Marian decides to go to college in New York, a year for which, strangely perhaps, Bruce pays. Here Marian lives in a hostel with other young women who are studying alongside her – develops new relationships, sometimes remembers Bruce, writing letters to her mother and grandmother – still in denial at her mother’s hopelessness. It is during her letter writing home that Marian makes a discovery about her grandmother, altering her view of her a little. There are some wonderful peripheral characters, one of the most fascinating (and elusive) is Gertrude – a woman living in the hostel, she is an older woman, foreign and rather awkward – she attaches herself to Marian, and then suddenly disappears.
In time, Marian is forced to recognise her parents for who they are when she pays them a visit, shocked by their selfishness and greed – she is finally ready to make her own way in the world.

Last week was such a slow reading week that I actually took six days to read this novel which is less than 300 pages, in one way that was hugely frustrating, however I was forced to appreciate Elizabeth Hardwick’s beautiful intelligent writing, which I think benefits from reading slowly. In the end, it was a joy spending such a lot of time with this novel. I look forward to reading more by Elizabeth Hardwick, hopefully I won’t wait so long next time.

Elizabeth Hardwick

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I found this little novel in a charity shop while on holiday, I hadn’t heard of it – although I seem to remember reading Elizabeth Hardwick’s novel The Ghostly Lover many years ago (which I’m pretty sure was not as Mills and Boons as it might sound). It has turned out to be a rather delicious little find. There are books where nothing much happens – and somehow it is still immensely satisfying – in this book not only does nothing much happen – there is no plot at all, and yet from the moment I started reading I was blown away by the style, the wise and wonderful writing – and the images it leaves behind.

Sleepless Nights is an unusual book to describe, and difficult to do justice to. Although categorised as fiction, there is nothing novel like about it. Instead Sleepless Nights reads like a random series of memories, wonderings and stories. Our narrator is Elizabeth, an old woman in a nursing home, looking back over her life and loves. The structure of this book – though it is fairly formless – is such that reading it becomes like delving into the hidden recesses of someone’s mind, the sometimes unconnected letter extracts, wonderings and reminiscences that come unbidden in the quiet of the night.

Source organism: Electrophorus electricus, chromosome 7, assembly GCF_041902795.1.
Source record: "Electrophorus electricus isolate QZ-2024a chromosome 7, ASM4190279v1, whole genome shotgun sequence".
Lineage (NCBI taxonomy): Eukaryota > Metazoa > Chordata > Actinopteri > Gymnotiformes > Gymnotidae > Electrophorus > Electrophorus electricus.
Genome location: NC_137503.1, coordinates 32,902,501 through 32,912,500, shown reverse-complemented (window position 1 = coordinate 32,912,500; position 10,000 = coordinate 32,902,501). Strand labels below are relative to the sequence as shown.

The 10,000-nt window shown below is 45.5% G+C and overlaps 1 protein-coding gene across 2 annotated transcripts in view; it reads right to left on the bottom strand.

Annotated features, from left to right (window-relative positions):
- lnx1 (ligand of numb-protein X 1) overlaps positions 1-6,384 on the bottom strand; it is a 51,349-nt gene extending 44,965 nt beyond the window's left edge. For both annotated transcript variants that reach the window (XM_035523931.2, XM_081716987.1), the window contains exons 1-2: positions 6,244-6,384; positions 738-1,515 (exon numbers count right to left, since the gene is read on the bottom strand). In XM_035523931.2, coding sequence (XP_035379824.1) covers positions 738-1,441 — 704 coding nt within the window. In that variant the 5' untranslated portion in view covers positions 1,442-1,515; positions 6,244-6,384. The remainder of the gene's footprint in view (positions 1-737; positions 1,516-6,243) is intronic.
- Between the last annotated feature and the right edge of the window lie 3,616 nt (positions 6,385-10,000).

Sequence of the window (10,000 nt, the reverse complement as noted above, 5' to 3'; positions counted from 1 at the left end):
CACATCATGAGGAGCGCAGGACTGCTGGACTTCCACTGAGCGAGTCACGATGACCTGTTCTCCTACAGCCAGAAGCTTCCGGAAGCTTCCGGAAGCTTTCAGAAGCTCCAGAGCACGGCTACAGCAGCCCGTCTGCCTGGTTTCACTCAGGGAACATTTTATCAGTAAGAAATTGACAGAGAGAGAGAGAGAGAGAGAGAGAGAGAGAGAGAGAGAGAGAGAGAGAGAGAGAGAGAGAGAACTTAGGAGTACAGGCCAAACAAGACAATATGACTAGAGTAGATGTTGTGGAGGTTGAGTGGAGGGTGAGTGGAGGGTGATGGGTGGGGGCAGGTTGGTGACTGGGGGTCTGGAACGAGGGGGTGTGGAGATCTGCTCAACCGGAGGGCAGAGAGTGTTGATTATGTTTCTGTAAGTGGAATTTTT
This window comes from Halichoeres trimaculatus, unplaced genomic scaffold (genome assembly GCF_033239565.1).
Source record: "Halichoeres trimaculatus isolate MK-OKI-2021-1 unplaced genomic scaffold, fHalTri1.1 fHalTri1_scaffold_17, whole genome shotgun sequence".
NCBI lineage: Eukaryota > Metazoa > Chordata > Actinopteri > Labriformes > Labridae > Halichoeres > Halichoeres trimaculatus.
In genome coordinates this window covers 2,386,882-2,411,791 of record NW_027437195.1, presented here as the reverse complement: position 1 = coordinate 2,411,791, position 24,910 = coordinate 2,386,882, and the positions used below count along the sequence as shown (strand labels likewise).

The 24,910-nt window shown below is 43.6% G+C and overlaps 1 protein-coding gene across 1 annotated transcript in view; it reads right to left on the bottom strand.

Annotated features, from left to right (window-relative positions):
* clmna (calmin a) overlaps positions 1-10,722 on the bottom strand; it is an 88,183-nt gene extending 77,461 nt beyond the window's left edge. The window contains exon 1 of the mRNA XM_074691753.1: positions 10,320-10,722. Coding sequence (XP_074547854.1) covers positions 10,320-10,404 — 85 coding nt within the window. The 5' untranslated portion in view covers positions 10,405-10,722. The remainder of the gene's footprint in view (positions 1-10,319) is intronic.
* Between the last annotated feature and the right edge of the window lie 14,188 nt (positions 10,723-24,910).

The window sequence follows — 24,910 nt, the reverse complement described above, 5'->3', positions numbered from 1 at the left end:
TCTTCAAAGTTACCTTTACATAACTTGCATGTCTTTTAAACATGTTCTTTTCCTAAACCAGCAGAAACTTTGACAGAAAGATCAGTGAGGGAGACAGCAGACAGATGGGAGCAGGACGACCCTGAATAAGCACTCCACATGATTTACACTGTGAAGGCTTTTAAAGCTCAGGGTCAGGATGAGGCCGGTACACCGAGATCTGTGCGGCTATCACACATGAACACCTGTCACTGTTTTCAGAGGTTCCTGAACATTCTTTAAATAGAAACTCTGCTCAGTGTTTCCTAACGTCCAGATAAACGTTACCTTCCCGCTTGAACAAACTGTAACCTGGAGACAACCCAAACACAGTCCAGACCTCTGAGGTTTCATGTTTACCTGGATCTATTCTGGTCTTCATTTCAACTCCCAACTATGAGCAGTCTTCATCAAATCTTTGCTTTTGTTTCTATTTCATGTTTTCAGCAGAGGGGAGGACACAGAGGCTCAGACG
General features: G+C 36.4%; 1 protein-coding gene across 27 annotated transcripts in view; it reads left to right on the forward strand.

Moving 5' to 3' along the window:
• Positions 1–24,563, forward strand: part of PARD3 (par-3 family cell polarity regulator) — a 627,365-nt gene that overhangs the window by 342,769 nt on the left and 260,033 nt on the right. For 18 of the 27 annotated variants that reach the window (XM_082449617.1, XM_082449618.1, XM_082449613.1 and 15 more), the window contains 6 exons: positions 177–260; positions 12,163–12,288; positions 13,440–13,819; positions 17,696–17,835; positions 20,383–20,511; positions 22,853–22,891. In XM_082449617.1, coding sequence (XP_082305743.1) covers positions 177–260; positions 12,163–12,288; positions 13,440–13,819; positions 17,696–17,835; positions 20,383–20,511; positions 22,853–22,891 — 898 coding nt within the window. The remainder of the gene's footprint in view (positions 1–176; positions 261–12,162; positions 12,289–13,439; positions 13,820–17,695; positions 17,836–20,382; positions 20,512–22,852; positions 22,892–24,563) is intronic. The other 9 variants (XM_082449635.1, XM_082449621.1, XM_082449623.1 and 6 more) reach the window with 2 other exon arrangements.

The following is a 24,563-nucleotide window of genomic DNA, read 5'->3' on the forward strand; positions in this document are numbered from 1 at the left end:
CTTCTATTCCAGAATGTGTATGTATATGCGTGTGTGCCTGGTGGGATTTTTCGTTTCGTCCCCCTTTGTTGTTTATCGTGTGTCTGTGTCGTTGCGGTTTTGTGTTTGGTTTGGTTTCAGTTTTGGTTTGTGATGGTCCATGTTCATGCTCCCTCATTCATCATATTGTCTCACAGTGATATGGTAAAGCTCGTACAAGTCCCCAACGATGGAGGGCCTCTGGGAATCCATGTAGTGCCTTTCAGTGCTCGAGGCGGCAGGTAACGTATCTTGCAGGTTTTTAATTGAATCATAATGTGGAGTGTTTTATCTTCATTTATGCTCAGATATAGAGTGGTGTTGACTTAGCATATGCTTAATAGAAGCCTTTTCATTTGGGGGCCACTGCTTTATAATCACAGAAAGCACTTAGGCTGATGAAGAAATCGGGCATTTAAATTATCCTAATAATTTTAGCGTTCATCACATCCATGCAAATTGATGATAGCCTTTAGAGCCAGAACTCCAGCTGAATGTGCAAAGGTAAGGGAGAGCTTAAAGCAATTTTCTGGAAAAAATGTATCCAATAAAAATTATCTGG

“If only one knew what to remember or pretend to remember. Make a decision and what you want from the lost things will present itself. You can take it down like a can from a shelf. Perhaps.”

From Kentucky, to Boston, New York, graduate school at Columbia, Vermont, Montreal and Europe, Elizabeth’s memories and stories of the past offer a tantalising glimpse of a life, for no work of fiction has ever felt so autobiographical.
Elizabeth Hardwick’s astonishingly good prose beautifully captures the spirit of New York – 1940’s jazz clubs and the fabulous Billie Holiday.

“And there she often was – the “bizarre deity,” Billie Holiday.
Real people: nothing like your mother and father, nothing like those friends from long ago now living in the family house alone, with the silver and the pictures, a few new lamps and a new roof – set up at last, preparing to die.
At night in the cold winter moonlight, around 1943, the city pageantry was of a benign sort. Adolescents were sleeping and the threat was only in the landscape, aesthetic. Dirty slush in the gutters, a lost black overshoe, a pair of white panties, perhaps thrown from a car. Murderous dissipation went with the music, inseparable, skin and bone. And always her luminous self-destruction. “

Elizabeth’s stories of friends and lovers, of people her parents knew of college days and the changing face of New York city, is like taking a detailed look at someone’s photograph album and private diaries. Disjointed, poignant meanderings of a life, dreams politics and music all play a part.
Elizabeth comes across as a woman I want to spend time with, curled up on brightly patterned scatter cushions in a New York apartment building – listening again to the stories of Billie Holiday, communists and cleaning ladies, to an accompaniment of subway trains and jazz.